Stuck in unemployment hell? You may be committing one — or all — of the seven deadly sins of online job hunting.

You’ve been looking all over for a job. But it seems no matter what you do, you just can’t land one. The stress kicks in. Constant rejection destroys your confidence. And you’re getting desperate.

You ask yourself why.

Well, without knowing it, you could be committing one or more of the seven deadly sins of online job hunting.

1. Beware of showing your wrath online

Recruiters and hiring managers can run background checks on you. So if you’re someone who has no qualms about showing your darker side on the Web, beware. Racy statements and photos can turn off potential employers.

Posting angry updates directed toward your former employers and colleagues can reflect negatively on you. Same goes for half-naked photos, sexist or racist remarks, intimate details about your love life, and what you saw in the toilet this morning.

2. Don’t let greed dictate your dream job

Never let the hunt be all about the money. While pay is a big factor when looking for a job, online or off, don’t let it be your only requirement. Doing so will blind you from considering other aspects of the job that may later put you in a position you’d pay a lot to get away from.

Instead of making it all about the dollars, look into:

  • Relationships. How does this client or employer work with freelancers or employees?
  • Career development. Can this company help with your professional growth?
  • Work-life balance. How many hours will you be expected to put in each week?
  • Autonomy. Will you have creative freedom?

3. Sloth is your worst enemy

If you don’t spend enough time customizing and updating your cover letter, resume and online profiles — or you don’t even have all of the above — you better start now. Update your skills and use the right keywords for the job you hope to land. If you’re a freelancer looking for online work, optimize your profile on job sites.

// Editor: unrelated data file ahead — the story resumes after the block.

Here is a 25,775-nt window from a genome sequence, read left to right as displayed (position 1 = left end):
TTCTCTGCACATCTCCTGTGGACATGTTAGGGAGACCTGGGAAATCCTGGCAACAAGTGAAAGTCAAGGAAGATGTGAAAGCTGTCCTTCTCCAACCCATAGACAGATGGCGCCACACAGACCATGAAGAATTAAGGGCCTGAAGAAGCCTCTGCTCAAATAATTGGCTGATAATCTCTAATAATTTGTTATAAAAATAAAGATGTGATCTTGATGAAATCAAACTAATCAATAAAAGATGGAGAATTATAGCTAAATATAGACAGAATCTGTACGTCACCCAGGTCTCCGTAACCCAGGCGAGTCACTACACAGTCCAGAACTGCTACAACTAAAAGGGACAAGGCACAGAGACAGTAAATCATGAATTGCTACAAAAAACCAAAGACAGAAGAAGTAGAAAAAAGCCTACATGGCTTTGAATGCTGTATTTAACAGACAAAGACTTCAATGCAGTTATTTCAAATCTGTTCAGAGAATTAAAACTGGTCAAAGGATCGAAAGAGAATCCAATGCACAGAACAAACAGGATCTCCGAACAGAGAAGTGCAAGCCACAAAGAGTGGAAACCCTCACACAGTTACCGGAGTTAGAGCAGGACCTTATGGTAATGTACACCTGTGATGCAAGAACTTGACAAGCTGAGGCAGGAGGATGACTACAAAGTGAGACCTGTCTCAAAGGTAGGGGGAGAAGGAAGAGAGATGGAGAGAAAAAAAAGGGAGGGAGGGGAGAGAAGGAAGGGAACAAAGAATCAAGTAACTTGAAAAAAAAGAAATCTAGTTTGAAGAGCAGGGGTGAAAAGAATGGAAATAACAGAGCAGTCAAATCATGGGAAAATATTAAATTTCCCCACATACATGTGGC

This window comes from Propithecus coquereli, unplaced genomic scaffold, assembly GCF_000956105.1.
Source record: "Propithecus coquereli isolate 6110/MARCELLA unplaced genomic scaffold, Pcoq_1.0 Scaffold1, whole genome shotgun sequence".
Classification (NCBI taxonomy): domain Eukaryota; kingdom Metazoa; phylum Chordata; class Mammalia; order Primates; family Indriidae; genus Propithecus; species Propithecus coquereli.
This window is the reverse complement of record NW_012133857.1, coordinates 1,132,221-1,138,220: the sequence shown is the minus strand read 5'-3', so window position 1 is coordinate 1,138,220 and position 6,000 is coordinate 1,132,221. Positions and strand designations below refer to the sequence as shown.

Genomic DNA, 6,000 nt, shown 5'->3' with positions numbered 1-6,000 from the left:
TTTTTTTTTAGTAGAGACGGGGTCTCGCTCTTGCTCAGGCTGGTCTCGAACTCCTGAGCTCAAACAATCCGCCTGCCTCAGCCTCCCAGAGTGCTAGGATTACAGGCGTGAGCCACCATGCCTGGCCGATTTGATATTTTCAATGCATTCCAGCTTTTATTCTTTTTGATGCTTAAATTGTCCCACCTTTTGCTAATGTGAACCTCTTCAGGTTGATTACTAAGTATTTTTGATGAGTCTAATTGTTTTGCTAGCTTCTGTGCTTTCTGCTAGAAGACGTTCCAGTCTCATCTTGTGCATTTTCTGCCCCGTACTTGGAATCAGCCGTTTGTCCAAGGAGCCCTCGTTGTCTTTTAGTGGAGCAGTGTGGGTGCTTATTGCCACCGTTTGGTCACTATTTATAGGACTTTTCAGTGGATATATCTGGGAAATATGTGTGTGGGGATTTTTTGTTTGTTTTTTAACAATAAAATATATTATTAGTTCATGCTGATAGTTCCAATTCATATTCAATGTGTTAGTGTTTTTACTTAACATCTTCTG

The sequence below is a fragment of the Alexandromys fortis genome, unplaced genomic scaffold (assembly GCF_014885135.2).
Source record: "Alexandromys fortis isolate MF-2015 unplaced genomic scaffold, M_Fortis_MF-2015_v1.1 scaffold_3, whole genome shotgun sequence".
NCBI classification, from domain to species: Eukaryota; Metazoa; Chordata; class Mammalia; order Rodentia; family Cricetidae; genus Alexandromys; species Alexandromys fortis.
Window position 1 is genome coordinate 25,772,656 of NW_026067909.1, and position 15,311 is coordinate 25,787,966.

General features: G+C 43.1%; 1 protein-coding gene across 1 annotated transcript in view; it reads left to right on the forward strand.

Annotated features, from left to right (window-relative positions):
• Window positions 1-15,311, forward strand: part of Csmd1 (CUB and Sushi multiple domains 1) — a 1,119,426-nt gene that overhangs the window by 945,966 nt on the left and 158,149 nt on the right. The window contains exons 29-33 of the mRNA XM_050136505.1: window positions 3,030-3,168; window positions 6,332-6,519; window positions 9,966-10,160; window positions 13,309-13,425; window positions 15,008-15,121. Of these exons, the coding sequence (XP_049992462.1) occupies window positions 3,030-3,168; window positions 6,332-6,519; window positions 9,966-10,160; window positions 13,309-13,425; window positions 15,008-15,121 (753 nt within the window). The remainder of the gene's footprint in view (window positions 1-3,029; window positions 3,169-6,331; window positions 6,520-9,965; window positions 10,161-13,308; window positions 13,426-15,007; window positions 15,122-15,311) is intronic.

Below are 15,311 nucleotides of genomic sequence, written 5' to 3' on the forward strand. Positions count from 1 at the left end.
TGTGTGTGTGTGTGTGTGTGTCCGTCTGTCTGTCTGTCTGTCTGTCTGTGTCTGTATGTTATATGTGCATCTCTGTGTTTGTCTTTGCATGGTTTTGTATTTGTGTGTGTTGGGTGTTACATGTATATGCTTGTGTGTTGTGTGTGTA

Don’t wait for jobs to come to you. Do the work:

  • Network and reach out to make new connections.
  • Work on honing your skills or acquiring new ones to avoid intellectual stagnation.
  • Commit to regular exercise and take care of yourself.

4. Let go of your pride, even just a bit

So you held a high-ranking position in your old company? You were a bigshot in school?

You need to get over it. Sure, you don’t want to seem needy when looking for a job. But that doesn’t mean you should refuse to ask for referrals or even ask around for job opportunities.

Asking for help doesn’t make you less of a professional. It shows humility. (Click here to Tweet this thought.) And many employers would rather work with a humble yet confident person than a self-entitled know-it-all.

5. Curb your lust for shiny objects

You attend numerous paid webinars, buy a ton of job-hunting ebooks and pay for subscriptions to job lists. Yet you still don’t have a job. But you do have Shiny Object Syndrome.

The act of buying can trick you into thinking you did something productive. In reality, you fail to apply what those ebooks and webinars advise you to do because you’re already running toward the next shiny object. You’re trapped in a cycle of consumption with no action.

Focus on what you need to know and do. If a product or service is redundant or doesn’t help you achieve your goal, ignore it.

6. Gluttony can kill your chances of getting hired

You respond to many different job openings without caring about the posted qualifications, yet somehow you hope you’ll get lucky.

The most crucial gluttonous mistakes you can commit when you do this include:

  • Applying for positions that need qualifications you lack.